After a lengthy defense of the program – “we need to plant lots of seeds in the garden of our democracy,” Booker said – the former mayor of Newark added, “I stand by the plan.”
“This is actually a piece of policy that we know changes those outcomes,” Booker said.
Booker’s appearance comes in the midst of a longer trip to South Carolina. The New Jersey senator announced on Saturday that he would be going to Mother Emanuel AME, the site of a racially motivated church shooting in 2015 that left nine dead, for services on Sunday.
Booker has yet to break out in state or national polling. But the senator drew parallels between his campaign – and the position he is currently in – and former President Barack Obama’s campaign in 2008, especially in regard to acceptance from the black community
“Barack Obama was polling way behind in this state, you all know that, look at the numbers, until he showed he could win in Iowa.” Booker told reporters after his speech. “I think African-Americans are very, very … they guard their vote. They want to beat Donald Trump like we all do, they want to see the viability of the candidate. When we show, in those first two states, our ability to be very successful, I think it’s going to help us have, grow even more in the polls.”
He added: “We’re going to win in those early primary states and come down to South Carolina with a head of steam, and I will win this state.”
O’Rourke, a former member of the El Paso City Council, spoke at length about combating gentrification on Saturday, telling host O’Brien that he sees a role for the federal government in fighting the gentrification of neighborhoods.
“I see the federal government’s role as a partner toward local and state leadership and making sure we are maximizing the taxpayer’s investment,” O’Rourke said, adding that he would look to “complement extraordinary local leadership with federal resources and funding.”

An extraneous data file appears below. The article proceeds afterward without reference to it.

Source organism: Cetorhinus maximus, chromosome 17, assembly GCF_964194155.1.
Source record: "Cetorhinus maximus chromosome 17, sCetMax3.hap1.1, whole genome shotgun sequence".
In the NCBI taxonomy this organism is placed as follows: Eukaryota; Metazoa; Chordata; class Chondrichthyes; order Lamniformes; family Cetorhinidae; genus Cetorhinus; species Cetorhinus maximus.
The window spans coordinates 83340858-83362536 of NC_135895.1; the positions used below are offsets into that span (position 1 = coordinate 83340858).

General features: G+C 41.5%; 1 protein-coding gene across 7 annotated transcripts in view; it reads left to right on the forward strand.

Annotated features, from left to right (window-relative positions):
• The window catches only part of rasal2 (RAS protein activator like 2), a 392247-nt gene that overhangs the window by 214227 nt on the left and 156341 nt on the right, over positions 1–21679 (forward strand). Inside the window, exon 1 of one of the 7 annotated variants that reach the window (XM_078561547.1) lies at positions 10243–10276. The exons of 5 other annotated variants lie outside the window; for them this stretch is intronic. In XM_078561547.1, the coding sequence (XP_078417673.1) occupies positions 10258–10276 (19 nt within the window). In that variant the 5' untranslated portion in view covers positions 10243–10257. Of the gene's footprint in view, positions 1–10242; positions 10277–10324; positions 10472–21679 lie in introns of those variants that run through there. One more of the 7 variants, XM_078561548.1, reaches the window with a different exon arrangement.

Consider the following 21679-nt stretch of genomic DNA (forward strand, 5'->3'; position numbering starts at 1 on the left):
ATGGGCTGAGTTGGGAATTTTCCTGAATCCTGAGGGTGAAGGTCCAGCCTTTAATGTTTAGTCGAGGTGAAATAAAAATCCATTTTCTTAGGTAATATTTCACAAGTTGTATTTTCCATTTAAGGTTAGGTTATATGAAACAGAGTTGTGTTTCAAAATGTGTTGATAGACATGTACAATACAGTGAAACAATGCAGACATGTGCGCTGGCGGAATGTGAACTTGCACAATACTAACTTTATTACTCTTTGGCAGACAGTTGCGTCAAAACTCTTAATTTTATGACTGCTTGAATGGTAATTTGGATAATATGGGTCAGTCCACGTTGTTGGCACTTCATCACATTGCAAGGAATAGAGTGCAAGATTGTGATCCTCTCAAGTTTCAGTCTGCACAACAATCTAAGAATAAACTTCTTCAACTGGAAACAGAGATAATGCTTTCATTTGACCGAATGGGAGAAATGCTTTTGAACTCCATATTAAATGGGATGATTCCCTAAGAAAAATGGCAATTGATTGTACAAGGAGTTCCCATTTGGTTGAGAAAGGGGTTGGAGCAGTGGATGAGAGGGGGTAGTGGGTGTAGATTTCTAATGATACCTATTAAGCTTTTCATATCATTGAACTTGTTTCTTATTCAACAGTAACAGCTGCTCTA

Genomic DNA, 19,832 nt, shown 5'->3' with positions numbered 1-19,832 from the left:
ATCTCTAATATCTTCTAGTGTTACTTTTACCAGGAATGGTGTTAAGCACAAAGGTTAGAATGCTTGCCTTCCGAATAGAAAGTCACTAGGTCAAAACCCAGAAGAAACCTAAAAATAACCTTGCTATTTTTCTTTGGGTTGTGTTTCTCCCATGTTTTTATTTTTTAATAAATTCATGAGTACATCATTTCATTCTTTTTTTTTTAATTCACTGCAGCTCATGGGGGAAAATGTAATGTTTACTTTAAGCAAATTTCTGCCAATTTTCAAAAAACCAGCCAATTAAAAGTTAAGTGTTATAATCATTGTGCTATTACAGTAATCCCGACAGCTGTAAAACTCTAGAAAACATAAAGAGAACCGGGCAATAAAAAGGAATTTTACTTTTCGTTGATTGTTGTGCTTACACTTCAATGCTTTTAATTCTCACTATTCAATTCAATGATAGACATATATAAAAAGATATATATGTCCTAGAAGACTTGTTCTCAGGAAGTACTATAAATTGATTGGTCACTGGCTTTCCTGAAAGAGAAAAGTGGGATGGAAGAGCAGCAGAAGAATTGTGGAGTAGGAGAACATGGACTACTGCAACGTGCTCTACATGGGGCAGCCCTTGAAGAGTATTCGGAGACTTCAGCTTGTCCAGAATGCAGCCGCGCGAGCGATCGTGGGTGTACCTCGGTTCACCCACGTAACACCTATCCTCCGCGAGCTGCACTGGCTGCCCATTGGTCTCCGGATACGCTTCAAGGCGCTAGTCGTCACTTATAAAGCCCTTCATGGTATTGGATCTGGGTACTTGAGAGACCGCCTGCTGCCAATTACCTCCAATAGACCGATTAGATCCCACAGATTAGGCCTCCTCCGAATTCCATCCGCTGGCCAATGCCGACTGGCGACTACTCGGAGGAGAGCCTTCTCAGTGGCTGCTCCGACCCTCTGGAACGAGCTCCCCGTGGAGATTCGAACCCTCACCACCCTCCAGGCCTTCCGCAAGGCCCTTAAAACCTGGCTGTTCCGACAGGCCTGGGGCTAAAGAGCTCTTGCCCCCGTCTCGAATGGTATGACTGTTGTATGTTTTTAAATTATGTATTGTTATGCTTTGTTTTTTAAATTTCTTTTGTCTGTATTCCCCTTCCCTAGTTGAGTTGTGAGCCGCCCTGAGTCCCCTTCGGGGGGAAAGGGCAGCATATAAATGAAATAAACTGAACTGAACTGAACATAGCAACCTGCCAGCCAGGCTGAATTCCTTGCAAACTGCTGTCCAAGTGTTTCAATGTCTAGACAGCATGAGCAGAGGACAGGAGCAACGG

O’Brien pushed O’Rourke about some development decisions that were made while the former congressman was on the city council in El Paso. Asked if casting those voters was a mistake, O’Rourke bluntly said, “No, it wasn’t.”
His primary proposal for combating gentrification was expanding the use of Community Development Block Grant and tying them to inclusionary zoning and creating “millions more units of housing so that it is affordable, so folks can live closer to where they work.”
Like Buttigieg, O’Rourke, too, has struggled to garner much support from black voters. The former congressman said his campaign is “intentionally going everywhere and intentionally asking everyone to participate and to come in because intentionally we understand that for this country to be successful, everyone must be included, especially those who’ve been marginalized, locked out of this country’s success in the past.”
“So, yeah,” he said, “I want to see everyone.”